Scott D. Sagan
Scott D. Sagan is the Caroline S.G. Munro Professor of Political Science, the Mimi and Peter Haas University Fellow in Undergraduate Education, and Senior Fellow at the Center for International Security and Cooperation and the Freeman Spogli Institute at Stanford University. He also serves as Chairman of the American Academy of Arts and Sciences’ Committee on International Security Studies. Before joining the Stanford faculty, Sagan was a lecturer in the Department of Government at Harvard University. From 1984 to 1985, he served as special assistant to the director of the Organization of the Joint Chiefs of Staff in the Pentagon. Sagan has also served as a consultant to the office of the Secretary of Defense and at the Sandia National Laboratory and the Los Alamos National Laboratory.
Sagan is the author of Moving Targets: Nuclear Strategy and National Security (Princeton University Press, 1989); The Limits of Safety: Organizations, Accidents, and Nuclear Weapons (Princeton University Press, 1993); and, with co-author Kenneth N. Waltz, The Spread of Nuclear Weapons: An Enduring Debate (W.W. Norton, 2012). He is the co-editor of Learning from a Disaster: Improving Nuclear Safety and Security after Fukushima (Stanford University Press, 2016) with Edward D. Blandford and co-editor of Insider Threats (Cornell University Press, 2017) with Matthew Bunn. Sagan is also the guest editor of a two-volume special issue of Daedalus: Ethics, Technology, and War (Fall 2016) and The Changing Rules of War (Winter 2017).
Recent publications include “Why the atomic bombing of Hiroshima would be illegal today” with Katherine E. McKinney and Allen S. Weiner in The Bulletin of the Atomic Scientists (July 2020); “On Reciprocity, Revenge, and Replication: A Rejoinder to Walzer, McMahan, and Keohane” with Benjamin A. Valentino in Ethics & International Affairs (Winter 2019); “Armed and Dangerous: When Dictators Get the Bomb” in Foreign Affairs (November/December 2018); “Not Just a War Theory: American Public Opinion on Ethics in Combat” with Benjamin A. Valentino in International Studies Quarterly (Fall 2018); The Korean Missile Crisis” in Foreign Affairs (November/December 2017); and “Revisiting Hiroshima in Iran: What Americans Really Think About Using Nuclear Weapons and Killing Noncombatants” with Benjamin A. Valentino in International Security (Summer 2017).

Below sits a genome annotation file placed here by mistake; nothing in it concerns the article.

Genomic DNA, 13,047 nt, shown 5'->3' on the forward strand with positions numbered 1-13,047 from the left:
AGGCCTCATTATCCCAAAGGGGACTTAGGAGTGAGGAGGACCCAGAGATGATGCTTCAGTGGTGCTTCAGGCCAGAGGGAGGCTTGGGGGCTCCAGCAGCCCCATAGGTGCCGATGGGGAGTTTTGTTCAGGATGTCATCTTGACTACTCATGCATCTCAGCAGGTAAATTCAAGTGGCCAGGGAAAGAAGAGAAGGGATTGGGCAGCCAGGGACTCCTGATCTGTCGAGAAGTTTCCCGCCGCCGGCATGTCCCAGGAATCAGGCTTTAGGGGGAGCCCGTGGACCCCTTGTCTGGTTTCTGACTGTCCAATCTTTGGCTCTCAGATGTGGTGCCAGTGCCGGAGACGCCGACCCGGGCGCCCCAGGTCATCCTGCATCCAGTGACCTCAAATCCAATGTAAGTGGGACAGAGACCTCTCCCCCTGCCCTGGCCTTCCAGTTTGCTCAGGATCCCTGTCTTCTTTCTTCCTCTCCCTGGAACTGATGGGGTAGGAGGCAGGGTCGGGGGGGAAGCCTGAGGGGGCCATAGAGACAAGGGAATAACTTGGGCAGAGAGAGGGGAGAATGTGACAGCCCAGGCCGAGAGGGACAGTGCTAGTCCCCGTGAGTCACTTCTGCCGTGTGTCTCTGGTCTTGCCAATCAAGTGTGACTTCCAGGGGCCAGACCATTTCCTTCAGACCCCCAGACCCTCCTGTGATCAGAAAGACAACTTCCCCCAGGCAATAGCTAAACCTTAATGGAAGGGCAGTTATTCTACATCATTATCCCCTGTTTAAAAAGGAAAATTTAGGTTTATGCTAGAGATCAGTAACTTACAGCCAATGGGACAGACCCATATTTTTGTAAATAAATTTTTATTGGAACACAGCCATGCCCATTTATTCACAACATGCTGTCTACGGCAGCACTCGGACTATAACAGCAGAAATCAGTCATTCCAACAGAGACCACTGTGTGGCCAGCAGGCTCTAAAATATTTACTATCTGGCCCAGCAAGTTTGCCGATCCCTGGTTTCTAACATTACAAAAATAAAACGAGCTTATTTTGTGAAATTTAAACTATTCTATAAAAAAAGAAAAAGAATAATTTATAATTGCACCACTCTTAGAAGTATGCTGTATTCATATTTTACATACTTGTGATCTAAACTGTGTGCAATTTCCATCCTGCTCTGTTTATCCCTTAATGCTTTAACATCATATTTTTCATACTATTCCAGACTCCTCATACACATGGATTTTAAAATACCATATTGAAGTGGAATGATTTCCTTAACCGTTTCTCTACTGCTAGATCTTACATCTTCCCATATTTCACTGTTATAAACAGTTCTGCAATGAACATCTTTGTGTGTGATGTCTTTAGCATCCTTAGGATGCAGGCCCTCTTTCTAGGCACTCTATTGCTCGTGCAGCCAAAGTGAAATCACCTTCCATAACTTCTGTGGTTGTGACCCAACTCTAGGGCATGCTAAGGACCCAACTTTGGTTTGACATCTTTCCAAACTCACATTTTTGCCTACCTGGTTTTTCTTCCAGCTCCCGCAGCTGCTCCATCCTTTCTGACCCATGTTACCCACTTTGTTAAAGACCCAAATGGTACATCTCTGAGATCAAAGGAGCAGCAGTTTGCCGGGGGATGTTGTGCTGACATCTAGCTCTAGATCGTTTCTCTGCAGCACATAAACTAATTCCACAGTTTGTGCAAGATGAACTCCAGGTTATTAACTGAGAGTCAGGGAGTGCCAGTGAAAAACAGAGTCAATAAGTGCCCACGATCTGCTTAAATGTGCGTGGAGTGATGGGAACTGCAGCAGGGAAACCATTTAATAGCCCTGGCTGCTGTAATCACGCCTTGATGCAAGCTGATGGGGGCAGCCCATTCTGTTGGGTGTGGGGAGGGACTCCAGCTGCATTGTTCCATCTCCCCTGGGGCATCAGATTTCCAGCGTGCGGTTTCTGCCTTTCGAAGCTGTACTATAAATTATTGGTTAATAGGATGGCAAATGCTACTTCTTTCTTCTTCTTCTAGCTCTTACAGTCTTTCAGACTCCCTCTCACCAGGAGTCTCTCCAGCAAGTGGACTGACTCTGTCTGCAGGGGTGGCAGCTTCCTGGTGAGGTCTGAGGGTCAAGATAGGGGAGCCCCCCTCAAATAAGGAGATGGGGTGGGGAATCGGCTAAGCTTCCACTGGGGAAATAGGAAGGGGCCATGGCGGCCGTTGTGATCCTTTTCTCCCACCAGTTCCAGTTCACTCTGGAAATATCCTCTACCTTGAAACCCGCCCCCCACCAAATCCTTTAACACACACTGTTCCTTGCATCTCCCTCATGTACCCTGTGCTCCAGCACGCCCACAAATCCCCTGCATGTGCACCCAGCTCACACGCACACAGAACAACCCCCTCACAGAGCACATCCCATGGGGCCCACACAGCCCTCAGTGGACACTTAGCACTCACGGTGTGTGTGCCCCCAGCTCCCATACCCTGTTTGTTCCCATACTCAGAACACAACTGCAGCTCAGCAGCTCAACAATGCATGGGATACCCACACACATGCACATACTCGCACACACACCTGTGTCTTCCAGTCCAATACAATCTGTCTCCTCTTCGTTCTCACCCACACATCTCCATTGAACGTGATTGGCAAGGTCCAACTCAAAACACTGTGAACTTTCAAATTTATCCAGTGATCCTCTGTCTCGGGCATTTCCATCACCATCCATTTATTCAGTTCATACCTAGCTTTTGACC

In 2018, Sagan received the Andrew Carnegie Fellowship from the Carnegie Corporation of New York. In 2017, he received the International Studies Association’s Susan Strange Award which recognizes the scholar whose “singular intellect, assertiveness, and insight most challenge conventional wisdom and intellectual and organizational complacency" in the international studies community. Sagan was the recipient of the National Academy of Sciences William and Katherine Estes Award in 2015, for his work addressing the risks of nuclear weapons and the causes of nuclear proliferation. The award, which is granted triennially, recognizes “research in any field of cognitive or behavioral science that advances understanding of issues relating to the risk of nuclear war.” In 2013, Sagan received the International Studies Association's International Security Studies Section Distinguished Scholar Award. He has also won four teaching awards: Stanford’s 1998-99 Dean’s Award for Distinguished Teaching; Stanford's 1996 Hoagland Prize for Undergraduate Teaching; the International Studies Association’s 2008 Innovative Teaching Award; and the Monterey Institute for International Studies’ Nonproliferation Education Award in 2009.